I added two components to a lesson task on rational equations.The first was an idea called, Hint Cards, shared by Michael Pershan at Shadow Con at NCTM 2015. The second, which I will discuss in another post, was having students use Desmos to confirm answers that they found algebraically. There were so many surprising positives from this lesson that I have to share.
As always, lesson awesomeness starts with a good task. The class had studied the simplifying, solving and graphing of rational functions. It was time to write and apply them. My school’s Algebra 2 team decided on a common task created by our colleague, Jake Paino, titled Optimum Bait Company. The task offered the following context followed by six prompts.
My brother Matt owns Optimum Bait Company. Optimum Bait Company manufactures fishing lures. The monthly cost to run the factory is $4200 and the cost of producing each lure is an additional $0.25 per lure.
- If he produces 1000 lures in one month, what is the average production cost per lure?
- Create a function, C(x), that models the average production cost per lure.
- Calculate the average production cost per lure if he produces 4000 lures in one month? 8000 lures? 12000 lures? 420000 lures?
- As he produces more lures what price does the average cost of production approach? Why?
- If he wants the average cost of production to be $1, how many lures would he have to produce in one month?
- If he wants to make a profit of at least $4000 per month, what is the minimum number of lures he would have to produce if he sells every lure he produces for $4?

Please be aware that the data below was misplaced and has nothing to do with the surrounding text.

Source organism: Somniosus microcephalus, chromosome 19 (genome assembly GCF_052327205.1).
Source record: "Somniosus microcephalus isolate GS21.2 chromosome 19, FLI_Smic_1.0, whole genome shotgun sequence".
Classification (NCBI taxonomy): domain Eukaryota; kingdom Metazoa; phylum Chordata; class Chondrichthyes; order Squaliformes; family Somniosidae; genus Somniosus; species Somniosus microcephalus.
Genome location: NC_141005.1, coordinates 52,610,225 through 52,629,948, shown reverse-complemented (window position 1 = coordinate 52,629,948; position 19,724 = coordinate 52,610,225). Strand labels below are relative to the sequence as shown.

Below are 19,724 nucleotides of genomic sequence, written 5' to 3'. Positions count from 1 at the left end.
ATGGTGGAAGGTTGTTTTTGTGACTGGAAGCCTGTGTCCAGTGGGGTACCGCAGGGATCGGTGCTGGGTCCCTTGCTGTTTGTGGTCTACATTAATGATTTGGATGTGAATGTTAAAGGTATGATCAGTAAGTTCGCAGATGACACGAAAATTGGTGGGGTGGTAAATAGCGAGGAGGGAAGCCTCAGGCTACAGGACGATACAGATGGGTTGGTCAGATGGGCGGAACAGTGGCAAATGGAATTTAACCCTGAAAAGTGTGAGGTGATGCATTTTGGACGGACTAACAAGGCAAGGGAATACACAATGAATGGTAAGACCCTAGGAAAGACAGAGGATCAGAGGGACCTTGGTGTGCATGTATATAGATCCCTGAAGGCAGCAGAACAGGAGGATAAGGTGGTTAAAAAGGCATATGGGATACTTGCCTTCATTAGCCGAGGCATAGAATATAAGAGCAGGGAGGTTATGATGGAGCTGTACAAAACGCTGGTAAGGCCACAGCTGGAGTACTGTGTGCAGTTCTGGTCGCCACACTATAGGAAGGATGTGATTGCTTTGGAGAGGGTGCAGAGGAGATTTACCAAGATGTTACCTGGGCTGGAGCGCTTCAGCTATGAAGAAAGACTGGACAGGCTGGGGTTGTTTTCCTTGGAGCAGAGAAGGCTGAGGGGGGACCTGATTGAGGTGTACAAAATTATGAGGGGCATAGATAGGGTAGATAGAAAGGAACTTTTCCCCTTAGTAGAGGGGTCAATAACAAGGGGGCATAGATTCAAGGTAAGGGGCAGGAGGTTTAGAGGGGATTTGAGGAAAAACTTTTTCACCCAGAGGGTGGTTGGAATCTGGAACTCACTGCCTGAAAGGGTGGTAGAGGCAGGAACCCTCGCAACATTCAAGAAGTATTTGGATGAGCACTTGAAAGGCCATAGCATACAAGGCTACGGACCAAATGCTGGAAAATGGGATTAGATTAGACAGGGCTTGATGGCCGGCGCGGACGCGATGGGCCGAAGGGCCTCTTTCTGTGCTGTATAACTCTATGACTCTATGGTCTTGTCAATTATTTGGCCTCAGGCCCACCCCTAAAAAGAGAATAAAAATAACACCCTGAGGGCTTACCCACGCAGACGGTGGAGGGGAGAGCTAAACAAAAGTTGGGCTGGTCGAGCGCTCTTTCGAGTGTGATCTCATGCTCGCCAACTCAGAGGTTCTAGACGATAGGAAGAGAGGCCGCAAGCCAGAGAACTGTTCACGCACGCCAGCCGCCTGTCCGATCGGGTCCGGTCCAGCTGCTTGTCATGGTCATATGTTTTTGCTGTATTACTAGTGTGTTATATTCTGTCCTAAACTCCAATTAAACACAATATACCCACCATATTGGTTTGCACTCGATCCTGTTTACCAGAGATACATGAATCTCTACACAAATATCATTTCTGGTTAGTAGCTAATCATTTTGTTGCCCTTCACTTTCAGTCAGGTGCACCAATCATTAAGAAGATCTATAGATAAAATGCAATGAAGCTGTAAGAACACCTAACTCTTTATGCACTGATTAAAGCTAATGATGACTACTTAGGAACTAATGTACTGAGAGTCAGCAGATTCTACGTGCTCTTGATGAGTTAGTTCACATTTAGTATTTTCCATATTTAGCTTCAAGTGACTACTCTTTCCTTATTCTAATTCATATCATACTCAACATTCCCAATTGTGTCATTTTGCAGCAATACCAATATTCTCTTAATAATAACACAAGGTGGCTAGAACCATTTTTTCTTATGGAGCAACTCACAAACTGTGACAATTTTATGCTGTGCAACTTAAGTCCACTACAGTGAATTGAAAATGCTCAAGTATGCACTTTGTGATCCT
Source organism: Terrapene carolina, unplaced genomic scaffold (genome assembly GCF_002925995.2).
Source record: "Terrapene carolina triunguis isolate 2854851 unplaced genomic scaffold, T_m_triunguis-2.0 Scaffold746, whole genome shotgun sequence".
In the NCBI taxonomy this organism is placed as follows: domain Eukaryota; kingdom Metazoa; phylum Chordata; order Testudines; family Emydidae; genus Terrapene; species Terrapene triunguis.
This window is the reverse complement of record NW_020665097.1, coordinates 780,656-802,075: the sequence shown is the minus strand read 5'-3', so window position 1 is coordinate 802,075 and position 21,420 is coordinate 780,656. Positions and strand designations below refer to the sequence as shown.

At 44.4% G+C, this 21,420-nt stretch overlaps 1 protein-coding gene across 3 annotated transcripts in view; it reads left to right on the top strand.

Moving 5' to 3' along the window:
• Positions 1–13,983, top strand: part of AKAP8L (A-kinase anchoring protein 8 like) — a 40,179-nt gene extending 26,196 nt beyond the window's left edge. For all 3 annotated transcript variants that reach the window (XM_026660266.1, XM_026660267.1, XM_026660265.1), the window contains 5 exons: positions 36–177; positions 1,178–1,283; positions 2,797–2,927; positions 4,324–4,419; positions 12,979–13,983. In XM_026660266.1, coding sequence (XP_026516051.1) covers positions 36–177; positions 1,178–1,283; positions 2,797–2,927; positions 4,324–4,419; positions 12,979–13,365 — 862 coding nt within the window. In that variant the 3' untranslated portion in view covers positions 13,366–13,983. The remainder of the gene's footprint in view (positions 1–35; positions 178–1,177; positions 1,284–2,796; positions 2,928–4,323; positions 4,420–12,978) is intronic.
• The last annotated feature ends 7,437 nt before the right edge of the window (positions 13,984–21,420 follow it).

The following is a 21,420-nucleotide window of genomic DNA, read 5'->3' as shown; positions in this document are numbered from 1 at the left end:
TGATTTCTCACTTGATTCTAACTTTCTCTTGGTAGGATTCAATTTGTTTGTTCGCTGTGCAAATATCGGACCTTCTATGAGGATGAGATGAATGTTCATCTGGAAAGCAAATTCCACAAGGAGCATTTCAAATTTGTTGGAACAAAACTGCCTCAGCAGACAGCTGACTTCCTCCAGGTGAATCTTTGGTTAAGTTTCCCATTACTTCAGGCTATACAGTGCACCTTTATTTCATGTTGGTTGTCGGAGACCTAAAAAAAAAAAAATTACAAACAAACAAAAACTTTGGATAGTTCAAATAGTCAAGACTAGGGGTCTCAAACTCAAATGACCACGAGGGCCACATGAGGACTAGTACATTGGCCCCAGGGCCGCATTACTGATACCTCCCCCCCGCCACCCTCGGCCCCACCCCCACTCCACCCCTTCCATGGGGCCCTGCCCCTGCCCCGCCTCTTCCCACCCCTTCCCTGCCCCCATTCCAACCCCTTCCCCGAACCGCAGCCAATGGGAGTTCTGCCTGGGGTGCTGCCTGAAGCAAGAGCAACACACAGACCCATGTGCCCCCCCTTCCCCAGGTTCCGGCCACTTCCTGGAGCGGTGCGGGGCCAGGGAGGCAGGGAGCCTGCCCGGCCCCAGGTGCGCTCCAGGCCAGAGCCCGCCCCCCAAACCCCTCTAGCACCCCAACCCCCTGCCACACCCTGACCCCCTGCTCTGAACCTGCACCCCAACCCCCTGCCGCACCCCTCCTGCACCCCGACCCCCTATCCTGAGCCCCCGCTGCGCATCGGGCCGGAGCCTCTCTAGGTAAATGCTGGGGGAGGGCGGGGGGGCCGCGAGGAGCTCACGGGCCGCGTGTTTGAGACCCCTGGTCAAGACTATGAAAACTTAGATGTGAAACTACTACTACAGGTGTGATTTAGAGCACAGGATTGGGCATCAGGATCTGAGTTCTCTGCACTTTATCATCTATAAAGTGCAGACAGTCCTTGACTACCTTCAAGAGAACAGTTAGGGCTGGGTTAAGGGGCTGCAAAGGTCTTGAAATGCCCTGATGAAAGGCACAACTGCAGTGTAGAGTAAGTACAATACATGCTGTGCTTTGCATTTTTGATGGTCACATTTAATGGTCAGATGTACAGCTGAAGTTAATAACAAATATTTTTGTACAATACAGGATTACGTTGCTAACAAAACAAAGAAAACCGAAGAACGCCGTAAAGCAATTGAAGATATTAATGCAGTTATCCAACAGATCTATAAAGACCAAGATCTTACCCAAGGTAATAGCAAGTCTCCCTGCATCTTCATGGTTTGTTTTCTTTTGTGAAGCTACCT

I was thinking that the students would need a lot of help on this, so I created a set of six Hint Cards. Each card gave some assistance for one of the prompts.
Front of Card
|Back of Card|
#1: Average Cost of 100 lures
|Average = Total Cost/Total Number|
#2: Create C(x)
|Let x = number of lures|
#3: Average Cost per Lure
C(4000) = (4200 + 0.25(4000))/4000
|#4: Limit of Average Cost||
The Ratio of the Leading Coefficients
#5: Average Cost of $1
C(x) = 1, instead of x = 1
|#6: Profit of $4000||
Profit = Income – Expenses
As an incentive, I announced the following scoring system.
- Like all other tasks, this will be worth 5 points.
- There are 6 prompts. Every wrong answer to a prompt costs a point.
- There are also 6 hints. Every hint used costs a point.
- Yes, that means you either have one free pass on a wrong answer, or a free hint.
- The only thing that you may ask of the teacher is for a hint card to a specific prompt.
- 30 minutes will be allotted to complete the task.
I was pleasantly surprised how little they needed or wanted help. Many groups didn’t even take advantage of their free hint. In fact, for all of eight groups, I gave out only seven Hint Cards… total. The most common hints asked for were for #1 and #5. The most commonly missed questions were the last two. I suspect that if I had given more time on the task, students may have ask for more hints and given more effort on what I consider to be the hardest questions for the task. That’s a lesson for next time; there will definitely be a next time because of the benefits that resulted from the Hint Cards technique:
- The time crunch spurred a hyper-focus in the students.
- The level and intensity of the student discourse was heightened tremendously.
- A common dynamic was having one student raise a hand for a hint, while another group member protested, “we don’t need it, yet.”
- The average score on the task was 4.2 out of 5.
Hint Cards delivered a terrific learning experience for my students. One that I will be sure to give them again.